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Maria Grazia Roncarolo

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Maria Grazia Roncarolo

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Maria Grazia Roncarolo, MD is the George D. Smith Professor in Stem Cell and Regenerative Medicine, Professor of Pediatrics and of Medicine, director of the Center for Definitive and Curative Medicine, and co-director of the Institute for Stem Cell Biology and Regenerative Medicine.

Dr. Roncarolo leads efforts to translate scientific discoveries in genetic diseases and regenerative medicine into novel patient therapies, including treatments based on stem cells and gene therapy.

A pediatric immunologist by training, she earned her medical degree at the University of Turin, Italy. She spent her early career in Lyon, France, where she focused on severe inherited metabolic and immune diseases, including severe combined immunodeficiency (SCID), better known as the "bubble boy disease." Dr. Roncarolo was a key member of the team that carried out the first stem cell transplants given before birth to treat these genetic diseases.

While studying inherited immune diseases, Dr. Roncarolo discovered a new class of T cells. These cells, called T regulatory type 1 cells, help maintain immune system homeostasis by preventing autoimmune diseases and assisting the immune system in tolerating transplanted cells and organs. Dr. Roncarolo completed the first clinical trial using T regulatory type 1 cells to prevent severe graft-versus-host disease in leukemia patients receiving blood-forming stem-cell transplants from donors who were not genetic matches.

Dr. Roncarolo worked for several years at DNAX Research Institute for Molecular and Cellular Biology in Palo Alto for several years, where she contributed to the discovery of novel cytokines, cell-signaling molecules that are part of the immune response. She studied the role of cytokines in inducing immunological tolerance and in promoting stem cell growth and differentiation.

Dr. Roncarolo developed new gene-therapy approaches and she pursued them as director of the Telethon Institute for Cell and Gene Therapy at the San Raffaele Scientific Institute in Milan. She was the principal investigator for a successful gene therapy trial in SCID patients, a severe life-threatening disorder in which individuals lack an enzyme critical to DNA synthesis, which is. Based on the results of this trial, gene therapy for ADA-SCID has obtained Orphan drug status from both the FDA and EMEA. The drugt has been licensed to Glaxo Smith Klein, which has received European Commission approval to market under the name of Strimvelis. Under Dr. Roncarolo’s direction, the Telethon Institute has been seminal in demonstrating the efficacy of gene therapy for otherwise untreatable inherited metabolic diseases and primary immunodeficiencies.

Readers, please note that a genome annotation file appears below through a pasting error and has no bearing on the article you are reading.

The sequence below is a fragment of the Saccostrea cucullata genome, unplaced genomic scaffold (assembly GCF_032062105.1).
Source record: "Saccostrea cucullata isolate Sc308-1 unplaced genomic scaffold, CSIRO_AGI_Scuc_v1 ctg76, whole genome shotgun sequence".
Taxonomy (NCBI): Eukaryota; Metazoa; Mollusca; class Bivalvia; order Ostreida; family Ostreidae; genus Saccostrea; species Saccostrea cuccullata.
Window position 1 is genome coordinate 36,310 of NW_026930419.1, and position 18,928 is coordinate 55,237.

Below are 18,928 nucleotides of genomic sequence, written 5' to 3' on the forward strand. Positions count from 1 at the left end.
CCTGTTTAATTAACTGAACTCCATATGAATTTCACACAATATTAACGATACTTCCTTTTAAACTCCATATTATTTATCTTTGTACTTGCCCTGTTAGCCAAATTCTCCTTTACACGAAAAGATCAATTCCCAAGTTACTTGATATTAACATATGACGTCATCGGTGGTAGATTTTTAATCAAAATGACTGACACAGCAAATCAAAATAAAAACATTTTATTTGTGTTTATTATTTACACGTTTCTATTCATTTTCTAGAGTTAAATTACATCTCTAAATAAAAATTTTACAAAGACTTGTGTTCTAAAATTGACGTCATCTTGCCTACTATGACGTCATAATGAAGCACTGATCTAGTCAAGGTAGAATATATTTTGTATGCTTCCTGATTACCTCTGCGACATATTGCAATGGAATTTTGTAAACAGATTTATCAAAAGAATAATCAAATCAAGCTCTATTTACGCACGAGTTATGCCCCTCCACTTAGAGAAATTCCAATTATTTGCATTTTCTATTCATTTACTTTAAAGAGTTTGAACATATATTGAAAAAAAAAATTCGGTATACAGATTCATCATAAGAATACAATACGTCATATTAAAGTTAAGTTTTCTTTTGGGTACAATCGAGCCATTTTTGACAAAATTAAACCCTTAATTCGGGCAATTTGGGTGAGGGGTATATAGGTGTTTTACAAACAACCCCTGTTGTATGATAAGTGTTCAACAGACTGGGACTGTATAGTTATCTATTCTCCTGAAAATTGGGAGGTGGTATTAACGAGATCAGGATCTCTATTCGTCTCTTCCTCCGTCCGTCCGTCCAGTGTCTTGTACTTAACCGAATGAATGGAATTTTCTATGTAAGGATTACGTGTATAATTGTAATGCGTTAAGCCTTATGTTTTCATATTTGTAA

As scientific director of the San Raffaele Scientific Institute in Milan, Dr. Roncarolo lead a major restructuring of the research organization and implemented a matrix governance model, which promoted cross functionality and synergy between basic and clinical scientists. Under her tenure, the San Raffaele was ranked among leading institutions in translational research in several disease areas, including oncology, genetic diseases, neuroscience, imaging, and immunology.

At Stanford Dr. Roncarolo established the Center for Definitive and Curative Medicine to cure patients with incurable diseases through the development of innovative stem cell-and gene-based therapies.

Dr. Roncarolo holds 15 patents in the field of immunology, cell therapeutics and gene therapies. She has published more than 300 scientific papers along with 23 book chapters, and her publications have been cited > 40,000 times. She is a Member of the Academia Europaea of Sciences and of the Austrian Academy of Sciences. In 2010, Dr. Roncarolo received the “Outstanding Achievement Award” from the European Society of Gene and Cell Therapy (ESGCT) for her outstanding career and pioneering contributions to the field.

In 2017, she also received the “Outstanding Achievement Award” from the American Society of Gene & Cell Therapy (ASGCT) for a lifetime of significant scientific contributions to the field of gene and cell therapy.

In 2013, Dr. Roncarolo was awarded Knighthood “Commendatore dell’Ordine Al Merito della Repubblica Italiana” from the President of Italy for outstanding scientific contributions.